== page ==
When a president pursues policies that require such expansive federal power that he can’t get a single justice to agree, something is probably amiss.

The problem? Every single case she mentioned, while decided by the Supreme Court in the last couple of years, actually originated during previous administrations. The facts in Horne v. Department of Agriculture date back to the Clinton Administration. Sackett v. Environmental Protection Agency and Arkansas Game & Fish Administration v. United States both date back to the Bush administration. A unanimous decision regarding religious employees also dates back to the Bush Administration, as did United States v. Jones, dealing with whether a search warrant is required to place a GPS tracking device on a suspect’s car.

Every single example, in other words, dealt with a position originally taken by a previous administration then subsequently defended by the Justice Department as the case wound through the court system. Not one of these represented a policy pursued by Obama.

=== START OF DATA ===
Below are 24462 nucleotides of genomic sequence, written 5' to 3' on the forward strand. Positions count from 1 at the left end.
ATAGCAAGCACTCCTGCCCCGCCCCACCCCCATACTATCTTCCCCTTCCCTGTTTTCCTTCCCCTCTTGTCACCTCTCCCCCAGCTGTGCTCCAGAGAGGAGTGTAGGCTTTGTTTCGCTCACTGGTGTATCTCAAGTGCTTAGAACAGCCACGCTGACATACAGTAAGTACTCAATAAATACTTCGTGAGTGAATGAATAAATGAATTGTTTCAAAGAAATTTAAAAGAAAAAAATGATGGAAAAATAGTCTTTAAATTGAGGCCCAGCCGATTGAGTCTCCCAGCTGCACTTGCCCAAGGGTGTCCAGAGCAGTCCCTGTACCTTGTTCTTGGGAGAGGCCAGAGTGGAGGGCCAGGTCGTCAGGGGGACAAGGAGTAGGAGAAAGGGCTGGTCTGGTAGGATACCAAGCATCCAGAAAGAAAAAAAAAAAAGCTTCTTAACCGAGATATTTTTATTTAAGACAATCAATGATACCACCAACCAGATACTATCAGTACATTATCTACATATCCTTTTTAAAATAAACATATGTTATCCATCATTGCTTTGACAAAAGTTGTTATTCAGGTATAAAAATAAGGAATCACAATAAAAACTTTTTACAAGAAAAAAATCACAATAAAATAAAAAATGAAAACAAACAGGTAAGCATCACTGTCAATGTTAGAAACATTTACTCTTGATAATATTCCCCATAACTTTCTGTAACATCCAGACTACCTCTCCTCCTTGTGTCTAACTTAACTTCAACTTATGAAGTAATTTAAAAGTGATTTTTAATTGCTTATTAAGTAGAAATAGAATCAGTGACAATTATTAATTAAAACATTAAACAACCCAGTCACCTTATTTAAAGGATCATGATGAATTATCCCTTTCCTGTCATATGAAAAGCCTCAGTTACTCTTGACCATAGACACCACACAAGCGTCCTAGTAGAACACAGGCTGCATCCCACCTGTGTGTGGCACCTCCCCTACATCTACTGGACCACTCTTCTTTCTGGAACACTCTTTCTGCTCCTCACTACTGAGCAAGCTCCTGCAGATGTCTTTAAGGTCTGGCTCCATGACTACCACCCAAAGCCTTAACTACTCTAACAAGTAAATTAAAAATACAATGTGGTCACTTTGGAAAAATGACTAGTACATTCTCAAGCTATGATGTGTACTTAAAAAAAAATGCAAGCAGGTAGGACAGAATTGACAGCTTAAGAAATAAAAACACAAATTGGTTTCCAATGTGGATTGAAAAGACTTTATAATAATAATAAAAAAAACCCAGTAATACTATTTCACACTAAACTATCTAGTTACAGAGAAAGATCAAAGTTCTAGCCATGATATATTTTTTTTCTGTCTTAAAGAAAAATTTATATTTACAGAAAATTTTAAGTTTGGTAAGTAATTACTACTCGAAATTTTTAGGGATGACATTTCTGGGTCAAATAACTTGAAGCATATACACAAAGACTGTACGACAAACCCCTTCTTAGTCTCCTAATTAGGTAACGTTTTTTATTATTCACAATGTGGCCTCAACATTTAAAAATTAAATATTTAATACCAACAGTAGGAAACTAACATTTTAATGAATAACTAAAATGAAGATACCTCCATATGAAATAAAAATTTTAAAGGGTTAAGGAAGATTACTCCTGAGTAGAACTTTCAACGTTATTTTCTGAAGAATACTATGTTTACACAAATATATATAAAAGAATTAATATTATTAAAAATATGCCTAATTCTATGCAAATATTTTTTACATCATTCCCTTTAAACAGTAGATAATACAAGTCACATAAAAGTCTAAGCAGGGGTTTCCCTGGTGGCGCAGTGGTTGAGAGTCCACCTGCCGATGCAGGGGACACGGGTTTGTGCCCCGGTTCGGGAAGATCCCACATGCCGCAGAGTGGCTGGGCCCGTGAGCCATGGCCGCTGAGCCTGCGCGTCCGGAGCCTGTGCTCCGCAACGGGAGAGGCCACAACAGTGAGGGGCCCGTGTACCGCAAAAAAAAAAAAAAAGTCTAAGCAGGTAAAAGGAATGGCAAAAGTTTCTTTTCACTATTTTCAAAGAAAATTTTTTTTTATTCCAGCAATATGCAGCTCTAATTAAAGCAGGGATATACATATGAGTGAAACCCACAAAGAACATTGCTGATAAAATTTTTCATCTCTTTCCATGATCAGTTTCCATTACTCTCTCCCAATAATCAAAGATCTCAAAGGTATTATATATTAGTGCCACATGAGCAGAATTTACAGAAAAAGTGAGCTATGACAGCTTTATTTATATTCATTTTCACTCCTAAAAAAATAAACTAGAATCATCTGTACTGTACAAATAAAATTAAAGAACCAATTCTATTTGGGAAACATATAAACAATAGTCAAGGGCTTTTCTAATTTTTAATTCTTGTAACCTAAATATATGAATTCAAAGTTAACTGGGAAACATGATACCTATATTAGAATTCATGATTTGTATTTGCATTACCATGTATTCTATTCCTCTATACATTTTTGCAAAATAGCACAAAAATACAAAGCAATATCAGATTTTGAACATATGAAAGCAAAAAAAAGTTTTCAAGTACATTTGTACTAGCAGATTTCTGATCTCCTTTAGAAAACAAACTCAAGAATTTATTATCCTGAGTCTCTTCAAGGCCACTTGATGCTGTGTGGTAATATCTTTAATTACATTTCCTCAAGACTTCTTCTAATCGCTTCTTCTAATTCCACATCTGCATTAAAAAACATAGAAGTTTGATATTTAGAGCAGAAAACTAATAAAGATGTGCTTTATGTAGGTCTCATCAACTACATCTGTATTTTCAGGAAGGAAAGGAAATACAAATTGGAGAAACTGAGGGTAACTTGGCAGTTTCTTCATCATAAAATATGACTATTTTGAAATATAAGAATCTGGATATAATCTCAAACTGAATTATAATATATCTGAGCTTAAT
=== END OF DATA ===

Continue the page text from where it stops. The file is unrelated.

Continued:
I presume that Somin knew this. If not, she should not be teaching law. If so, she should not be publishing commentaries in national newspapers. The editors at USA Today owe the readers they have allowed to be misinformed an apology. They should have fact-checked this piece before running it. The only ethical recourse left to them now is to retract it. Otherwise, readers will be left to wonder if they can trust the facts in any commentary that appears in the newspaper.

Cutting the cable

“Rescue Me” is what planted the seed for me. I’d never watched the engaging drama when if first aired, but a few months back I started watching it on Netflix Instant Watch through my AppleTV. It was an intriguing show, and it got me thinking about how much good TV I’ve never seen that’s now available at the touch of a button. I remember thinking that the Screenwriters Guild is in trouble. A writers’ strike will never have the same impact. There’s enough good television already available through Netflix and Hulu Plus to last a lifetime.